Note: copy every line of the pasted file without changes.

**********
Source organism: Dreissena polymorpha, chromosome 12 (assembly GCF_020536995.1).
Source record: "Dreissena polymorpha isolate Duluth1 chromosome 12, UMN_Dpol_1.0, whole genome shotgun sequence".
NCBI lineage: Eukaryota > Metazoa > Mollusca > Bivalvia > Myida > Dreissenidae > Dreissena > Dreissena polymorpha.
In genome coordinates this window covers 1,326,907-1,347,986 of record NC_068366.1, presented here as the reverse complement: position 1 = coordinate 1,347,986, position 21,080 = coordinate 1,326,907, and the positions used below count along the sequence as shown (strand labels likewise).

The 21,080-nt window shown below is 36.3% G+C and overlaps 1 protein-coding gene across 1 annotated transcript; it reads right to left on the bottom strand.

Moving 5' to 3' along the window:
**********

Source organism: Dreissena polymorpha, chromosome 12 (assembly GCF_020536995.1).
Source record: "Dreissena polymorpha isolate Duluth1 chromosome 12, UMN_Dpol_1.0, whole genome shotgun sequence".
NCBI lineage: Eukaryota > Metazoa > Mollusca > Bivalvia > Myida > Dreissenidae > Dreissena > Dreissena polymorpha.
In genome coordinates this window covers 1,326,907-1,347,986 of record NC_068366.1, presented here as the reverse complement: position 1 = coordinate 1,347,986, position 21,080 = coordinate 1,326,907, and the positions used below count along the sequence as shown (strand labels likewise).

The 21,080-nt window shown below is 36.3% G+C and overlaps 1 protein-coding gene across 1 annotated transcript; it reads right to left on the bottom strand.

Moving 5' to 3' along the window: